# MathLapse - Inscribed Angle Theorem

film

## Licence

## Credits

- Video and animation

- Music

- Sound effects

MathLapse Festival 2016 Winner. Experiencing the Inscribed Angle Theorem.

The Inscribed angle theorem states that in a circle the measures of all inscribed angles subtending to the same arc are the same.

Is it possible to *feel *this theorem and to *experience* a situation when this theorem manifests itself in a simple, yet effective way?

Imagine a round room with a door. While you walk next to the wall, the visible width of the door should remain the same. At least this is what the theorem makes us expect.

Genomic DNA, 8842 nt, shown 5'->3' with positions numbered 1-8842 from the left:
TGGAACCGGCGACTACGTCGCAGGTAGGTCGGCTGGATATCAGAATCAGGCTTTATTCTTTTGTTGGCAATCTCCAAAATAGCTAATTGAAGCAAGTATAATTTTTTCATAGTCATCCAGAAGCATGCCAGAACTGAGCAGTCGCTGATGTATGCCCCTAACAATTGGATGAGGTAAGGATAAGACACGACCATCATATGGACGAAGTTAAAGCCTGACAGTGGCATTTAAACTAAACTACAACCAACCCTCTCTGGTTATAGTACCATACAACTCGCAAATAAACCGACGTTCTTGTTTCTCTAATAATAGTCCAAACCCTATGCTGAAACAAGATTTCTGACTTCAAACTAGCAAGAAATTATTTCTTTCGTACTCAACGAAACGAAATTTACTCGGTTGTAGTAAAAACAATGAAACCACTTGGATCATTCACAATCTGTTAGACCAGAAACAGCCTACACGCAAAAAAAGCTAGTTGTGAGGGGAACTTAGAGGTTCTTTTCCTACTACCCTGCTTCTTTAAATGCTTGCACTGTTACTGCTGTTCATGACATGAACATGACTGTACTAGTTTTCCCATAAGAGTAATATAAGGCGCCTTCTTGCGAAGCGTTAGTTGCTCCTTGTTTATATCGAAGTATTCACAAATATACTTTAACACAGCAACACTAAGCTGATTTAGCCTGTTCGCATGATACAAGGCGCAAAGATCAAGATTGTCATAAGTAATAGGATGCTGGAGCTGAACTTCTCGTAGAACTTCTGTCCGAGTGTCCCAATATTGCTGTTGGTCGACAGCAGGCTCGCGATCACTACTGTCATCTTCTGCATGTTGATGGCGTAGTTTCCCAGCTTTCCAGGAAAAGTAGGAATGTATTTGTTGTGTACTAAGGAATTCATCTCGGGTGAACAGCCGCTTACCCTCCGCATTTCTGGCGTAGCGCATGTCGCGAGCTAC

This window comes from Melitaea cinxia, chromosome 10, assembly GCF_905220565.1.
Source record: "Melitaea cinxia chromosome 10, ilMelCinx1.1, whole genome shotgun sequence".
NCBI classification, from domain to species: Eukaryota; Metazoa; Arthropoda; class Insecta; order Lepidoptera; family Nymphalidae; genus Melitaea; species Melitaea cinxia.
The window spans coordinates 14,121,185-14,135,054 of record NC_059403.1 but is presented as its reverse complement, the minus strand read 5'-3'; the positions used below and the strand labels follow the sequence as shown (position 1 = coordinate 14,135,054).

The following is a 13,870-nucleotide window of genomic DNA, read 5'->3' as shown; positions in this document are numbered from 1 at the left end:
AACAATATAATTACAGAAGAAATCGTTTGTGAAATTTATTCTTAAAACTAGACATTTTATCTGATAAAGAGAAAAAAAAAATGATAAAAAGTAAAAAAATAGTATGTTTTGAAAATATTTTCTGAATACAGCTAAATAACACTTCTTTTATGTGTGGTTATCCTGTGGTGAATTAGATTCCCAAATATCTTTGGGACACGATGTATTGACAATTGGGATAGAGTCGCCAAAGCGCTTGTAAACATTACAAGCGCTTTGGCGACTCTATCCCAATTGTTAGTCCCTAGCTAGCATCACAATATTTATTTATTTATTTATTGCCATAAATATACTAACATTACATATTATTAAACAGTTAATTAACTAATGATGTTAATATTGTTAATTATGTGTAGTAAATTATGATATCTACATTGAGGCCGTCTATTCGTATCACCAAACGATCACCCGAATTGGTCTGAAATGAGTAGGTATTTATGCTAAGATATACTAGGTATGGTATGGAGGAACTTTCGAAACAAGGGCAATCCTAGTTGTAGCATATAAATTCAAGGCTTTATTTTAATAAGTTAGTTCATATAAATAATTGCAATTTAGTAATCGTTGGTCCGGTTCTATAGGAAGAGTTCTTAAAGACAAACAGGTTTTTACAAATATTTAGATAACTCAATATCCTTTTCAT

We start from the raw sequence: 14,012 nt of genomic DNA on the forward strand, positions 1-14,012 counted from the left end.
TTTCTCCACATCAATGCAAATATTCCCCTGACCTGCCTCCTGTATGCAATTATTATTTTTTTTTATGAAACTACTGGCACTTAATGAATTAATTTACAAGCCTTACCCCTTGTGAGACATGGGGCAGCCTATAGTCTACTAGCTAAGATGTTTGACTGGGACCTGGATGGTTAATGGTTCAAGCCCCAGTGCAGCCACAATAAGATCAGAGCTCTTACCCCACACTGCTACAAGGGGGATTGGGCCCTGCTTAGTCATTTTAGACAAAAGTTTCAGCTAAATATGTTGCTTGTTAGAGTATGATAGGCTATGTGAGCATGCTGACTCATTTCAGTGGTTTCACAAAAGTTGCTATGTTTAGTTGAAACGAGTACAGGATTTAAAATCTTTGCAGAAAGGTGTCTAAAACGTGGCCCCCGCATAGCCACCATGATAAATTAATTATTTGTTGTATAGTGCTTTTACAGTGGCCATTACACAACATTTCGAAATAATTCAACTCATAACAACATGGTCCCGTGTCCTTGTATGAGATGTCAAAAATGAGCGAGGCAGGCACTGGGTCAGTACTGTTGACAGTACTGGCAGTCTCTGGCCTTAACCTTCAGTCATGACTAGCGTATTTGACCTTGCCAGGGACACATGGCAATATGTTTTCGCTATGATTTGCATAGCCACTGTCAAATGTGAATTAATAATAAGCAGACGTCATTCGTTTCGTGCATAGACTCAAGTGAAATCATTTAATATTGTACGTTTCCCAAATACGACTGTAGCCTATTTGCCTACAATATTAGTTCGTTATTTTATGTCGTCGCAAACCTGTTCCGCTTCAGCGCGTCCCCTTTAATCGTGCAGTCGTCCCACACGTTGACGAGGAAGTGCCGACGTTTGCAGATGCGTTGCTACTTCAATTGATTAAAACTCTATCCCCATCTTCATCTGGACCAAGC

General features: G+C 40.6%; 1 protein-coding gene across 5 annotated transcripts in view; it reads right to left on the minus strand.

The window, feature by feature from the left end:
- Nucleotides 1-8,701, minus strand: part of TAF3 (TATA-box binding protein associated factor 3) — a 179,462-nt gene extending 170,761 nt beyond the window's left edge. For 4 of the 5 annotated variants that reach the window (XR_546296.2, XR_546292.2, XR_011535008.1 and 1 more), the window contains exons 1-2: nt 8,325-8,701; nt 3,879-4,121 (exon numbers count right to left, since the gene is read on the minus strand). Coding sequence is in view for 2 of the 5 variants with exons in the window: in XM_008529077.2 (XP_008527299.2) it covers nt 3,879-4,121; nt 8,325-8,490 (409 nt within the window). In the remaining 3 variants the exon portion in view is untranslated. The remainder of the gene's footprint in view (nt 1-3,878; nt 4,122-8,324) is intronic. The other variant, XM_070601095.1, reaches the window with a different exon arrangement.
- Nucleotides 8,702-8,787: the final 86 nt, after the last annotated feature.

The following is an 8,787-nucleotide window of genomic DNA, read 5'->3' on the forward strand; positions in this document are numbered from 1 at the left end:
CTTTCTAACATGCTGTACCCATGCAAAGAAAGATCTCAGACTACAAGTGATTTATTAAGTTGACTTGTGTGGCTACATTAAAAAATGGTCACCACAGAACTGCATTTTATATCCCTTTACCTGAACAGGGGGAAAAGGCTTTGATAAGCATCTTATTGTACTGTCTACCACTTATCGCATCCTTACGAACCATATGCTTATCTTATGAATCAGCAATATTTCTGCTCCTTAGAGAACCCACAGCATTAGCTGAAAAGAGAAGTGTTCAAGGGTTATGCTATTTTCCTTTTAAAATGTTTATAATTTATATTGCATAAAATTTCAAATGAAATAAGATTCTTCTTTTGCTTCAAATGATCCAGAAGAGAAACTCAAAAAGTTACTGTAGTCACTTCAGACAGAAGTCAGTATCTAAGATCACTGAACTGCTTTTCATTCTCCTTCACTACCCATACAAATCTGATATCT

The most interesting thing is how two opposite effects cancel each other: the width of the door depends on the distance, but it also depends on the point of view. When we go further away from the door, it should be seen narrower, but at the same time we are reaching a more frontal point of view (we move along the wall of a round room!), thus the door should be seen wider. The final outcome is that the width remains constant.

Could you explain why the visible height of the door is not affected by this phenomena?